Francis Wade | Misapplying psychological solutions to practical productivity problems
As an executive, have you fallen into the trap of looking for psycho-emotional solutions to issues of employee productivity? If so, you may need a fresh lens.
The refrain ‘I just don’t understand these people’ is a common complaint in management ranks, but it’s a bit of a racket. The complainer is going down a dead end – a little like blaming one’s extra pounds on the abundant choices in the supermarket or juicy mangoes on the trees.
To wit, if you were to become magically capable of understanding your employees’ psychological drivers, would you be able to motivate or better lead them? The answer might still be no, if the findings of reports such as Why Workers Won’t Work: A Case Study of Jamaica by Kenneth Carter are to be believed. Their performance has much to do with your actions, not their psychological state. Furthermore, due to COVID, we know that staff emotions are a roller-coaster.
Instead, try this: look for practical structures you are failing to craft. There are actionable steps you could attempt.
Construct games at scale
Many executives mistakenly believe that their employees won’t give discretionary effort. For them, the only thing that wakes them up is more money. Here’s a different twist: top leaders ruin engagement by diminishing gamified structures.
For example, on her way to the MD position, Rose had a mentor who helped her set one goal after another. Their regular meetings kept her on track, especially when she didn’t feel like giving an extra effort.
While it’s impossible to assign everyone a mentor, that’s not the point. The gamified approach to working unknowingly provided that added push Rose needed to stand out from her peers. In retrospect, she finds this hard to see until she becomes a student of gamification.
Now, the game mechanics that she was lucky to benefit from are easier to appreciate: the measurable goals; the useful, timely feedback; the repeated challenges to hit the mark. And it’s not hard to notice where they are missing for employees and where opportunities exist to insert them at will. In this context, luck plays a smaller role; intentional design becomes a tool.
Fortunately, in 2021, employees love gamified structure. When surveyed, they might not report this fact. But the most interesting parts of their lives are filled with the mechanics of good games – whether via sports, Instagram, or the church they attend. As such, they are living increasingly gamified lives, except for one place: their jobs. In MBA programmes, managers aren’t taught to manage a workforce of gamified employees.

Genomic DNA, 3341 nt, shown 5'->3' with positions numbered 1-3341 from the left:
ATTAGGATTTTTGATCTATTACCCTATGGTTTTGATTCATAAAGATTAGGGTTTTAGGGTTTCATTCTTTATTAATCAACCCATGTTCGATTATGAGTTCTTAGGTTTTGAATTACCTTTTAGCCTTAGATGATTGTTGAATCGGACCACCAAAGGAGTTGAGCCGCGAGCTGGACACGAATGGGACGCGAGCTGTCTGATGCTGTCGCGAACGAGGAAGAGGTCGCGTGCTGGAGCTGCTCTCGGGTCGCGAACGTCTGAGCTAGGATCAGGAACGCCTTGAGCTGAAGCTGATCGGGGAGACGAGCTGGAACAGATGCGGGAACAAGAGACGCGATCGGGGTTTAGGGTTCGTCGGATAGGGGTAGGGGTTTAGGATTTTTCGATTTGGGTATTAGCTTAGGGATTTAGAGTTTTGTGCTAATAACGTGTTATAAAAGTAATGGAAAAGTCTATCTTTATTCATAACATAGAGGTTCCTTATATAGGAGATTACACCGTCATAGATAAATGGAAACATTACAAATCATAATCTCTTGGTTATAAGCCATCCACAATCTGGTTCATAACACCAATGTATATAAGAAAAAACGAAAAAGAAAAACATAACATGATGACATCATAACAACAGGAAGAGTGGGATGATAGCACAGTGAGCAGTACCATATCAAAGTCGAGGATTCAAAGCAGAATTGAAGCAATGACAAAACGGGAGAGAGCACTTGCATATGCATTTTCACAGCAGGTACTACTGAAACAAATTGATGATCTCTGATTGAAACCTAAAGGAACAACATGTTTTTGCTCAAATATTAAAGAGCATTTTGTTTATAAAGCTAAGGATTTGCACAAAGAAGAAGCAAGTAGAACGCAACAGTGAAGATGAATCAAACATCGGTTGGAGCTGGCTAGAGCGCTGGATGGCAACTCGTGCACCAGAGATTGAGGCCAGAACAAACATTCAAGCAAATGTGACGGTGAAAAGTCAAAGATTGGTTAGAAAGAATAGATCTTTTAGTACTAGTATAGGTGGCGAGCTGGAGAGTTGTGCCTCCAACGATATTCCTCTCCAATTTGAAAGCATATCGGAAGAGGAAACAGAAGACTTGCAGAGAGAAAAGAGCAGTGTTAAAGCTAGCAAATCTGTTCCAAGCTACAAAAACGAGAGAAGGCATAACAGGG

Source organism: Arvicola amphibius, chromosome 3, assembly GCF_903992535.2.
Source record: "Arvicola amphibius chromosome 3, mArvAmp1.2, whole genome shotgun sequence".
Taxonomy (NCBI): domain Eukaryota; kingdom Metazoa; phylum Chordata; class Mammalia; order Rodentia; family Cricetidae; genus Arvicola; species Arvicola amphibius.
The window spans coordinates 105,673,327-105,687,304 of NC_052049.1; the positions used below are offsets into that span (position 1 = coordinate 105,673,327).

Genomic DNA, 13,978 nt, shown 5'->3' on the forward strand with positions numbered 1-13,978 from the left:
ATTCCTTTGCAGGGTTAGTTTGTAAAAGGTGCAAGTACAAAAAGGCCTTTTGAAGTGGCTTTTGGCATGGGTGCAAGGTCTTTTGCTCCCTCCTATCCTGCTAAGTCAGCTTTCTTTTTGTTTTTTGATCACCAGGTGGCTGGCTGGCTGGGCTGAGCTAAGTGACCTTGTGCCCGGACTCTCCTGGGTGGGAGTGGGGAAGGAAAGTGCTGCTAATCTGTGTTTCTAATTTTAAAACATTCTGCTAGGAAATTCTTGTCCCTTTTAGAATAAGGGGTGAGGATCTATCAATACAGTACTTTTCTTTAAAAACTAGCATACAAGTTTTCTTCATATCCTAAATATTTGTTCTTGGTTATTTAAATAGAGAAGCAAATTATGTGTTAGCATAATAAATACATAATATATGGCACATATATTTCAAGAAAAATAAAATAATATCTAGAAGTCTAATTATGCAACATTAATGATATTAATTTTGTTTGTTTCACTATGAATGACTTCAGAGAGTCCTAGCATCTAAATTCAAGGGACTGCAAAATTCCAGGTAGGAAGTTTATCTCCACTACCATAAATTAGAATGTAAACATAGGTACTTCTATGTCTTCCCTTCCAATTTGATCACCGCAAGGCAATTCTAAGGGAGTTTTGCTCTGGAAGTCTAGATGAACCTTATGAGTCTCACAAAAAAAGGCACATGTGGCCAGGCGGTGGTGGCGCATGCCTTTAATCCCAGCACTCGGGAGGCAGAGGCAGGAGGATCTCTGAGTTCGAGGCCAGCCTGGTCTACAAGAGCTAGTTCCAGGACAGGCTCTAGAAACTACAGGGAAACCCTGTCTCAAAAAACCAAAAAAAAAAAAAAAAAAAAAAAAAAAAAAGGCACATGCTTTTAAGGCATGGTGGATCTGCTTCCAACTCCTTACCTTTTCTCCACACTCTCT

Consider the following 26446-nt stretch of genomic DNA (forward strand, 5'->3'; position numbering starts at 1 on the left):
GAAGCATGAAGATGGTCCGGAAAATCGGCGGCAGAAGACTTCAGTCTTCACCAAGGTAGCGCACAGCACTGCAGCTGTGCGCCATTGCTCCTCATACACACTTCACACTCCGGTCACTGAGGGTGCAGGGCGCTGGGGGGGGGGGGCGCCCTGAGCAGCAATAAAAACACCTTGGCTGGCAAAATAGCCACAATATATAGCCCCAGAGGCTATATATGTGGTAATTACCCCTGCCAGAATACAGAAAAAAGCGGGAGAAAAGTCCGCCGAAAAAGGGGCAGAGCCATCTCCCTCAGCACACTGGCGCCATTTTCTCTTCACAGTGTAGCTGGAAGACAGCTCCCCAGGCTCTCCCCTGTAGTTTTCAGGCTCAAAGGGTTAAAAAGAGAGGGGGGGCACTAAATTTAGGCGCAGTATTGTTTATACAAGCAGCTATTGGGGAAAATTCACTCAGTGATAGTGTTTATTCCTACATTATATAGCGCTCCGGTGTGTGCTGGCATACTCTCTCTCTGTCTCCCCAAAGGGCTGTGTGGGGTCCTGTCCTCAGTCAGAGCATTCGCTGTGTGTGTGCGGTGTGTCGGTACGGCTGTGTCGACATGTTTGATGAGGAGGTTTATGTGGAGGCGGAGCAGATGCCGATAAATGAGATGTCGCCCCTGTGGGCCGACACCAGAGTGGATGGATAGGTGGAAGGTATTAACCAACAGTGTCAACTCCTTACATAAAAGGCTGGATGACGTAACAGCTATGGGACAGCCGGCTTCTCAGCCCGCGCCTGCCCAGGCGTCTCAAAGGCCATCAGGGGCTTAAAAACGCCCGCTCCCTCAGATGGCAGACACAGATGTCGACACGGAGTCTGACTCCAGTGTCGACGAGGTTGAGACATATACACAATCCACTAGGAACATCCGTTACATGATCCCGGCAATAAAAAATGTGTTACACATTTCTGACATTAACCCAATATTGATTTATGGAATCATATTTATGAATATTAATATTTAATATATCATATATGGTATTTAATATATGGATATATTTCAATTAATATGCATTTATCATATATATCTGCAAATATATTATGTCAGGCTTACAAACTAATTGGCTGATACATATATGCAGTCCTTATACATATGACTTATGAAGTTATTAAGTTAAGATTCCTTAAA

As the CEO, teach your leaders how to set up games without using psychological language. With some creativity and commitment, they could become just as “sticky” as gambling addictions and video games.
Managers who try gamification for the first time often adopt examples found in other environments. Unfortunately, it’s hard to find initial success being a copycat. Each corporate culture has its own dynamics that you must respect. But that’s no reason to surrender. Instead, gamify your own gamification.
In other words, treat your effort to engage staff as a game for managers to play at the individual and collective levels. For example, within a particular department, encourage employee-engagement experiments by supervisors. Reward the one who makes the most attempts and the ones who succeed.
At the corporate level, promote games between departments to engage employees. But the intent here is not to crown a winner, but to determine which techniques work best. The fact is, the way to discover the handful of successful approaches is to learn from lots of failed experiments.
At a loss for what to gamify? Look for aspects of your work such as meetings and email that are hated across the board. When you construct your games around such public defects that affect everyone, you’ll be starting with areas of high commitment. They should sell themselves and have an impact because they are actually well-disguised improvement programmes. Definitely don’t focus on pastimes or distractions such as dominoes, which are not included in business processes.
If this all sounds like it’s easy, I assure you that this is not the case. In Caribbean companies, the challenges around engagement are deeply embedded in our region’s history and culture. However, the solutions do not require additional psychological insight, just strong doses of courage and creativity.
Why? In this case, the pathway to discovering what works runs through a thicket of things that don’t. You must be brave to deal with lots of failure in this area on your way to success. The good news is that if you endure, you’ll be creating practical solutions.
- Francis Wade is a management consultant and author of ‘Perfect Time-Based Productivity’. To receive a Summary of Links to past columns, or give feedback, email firstname.lastname@example.org.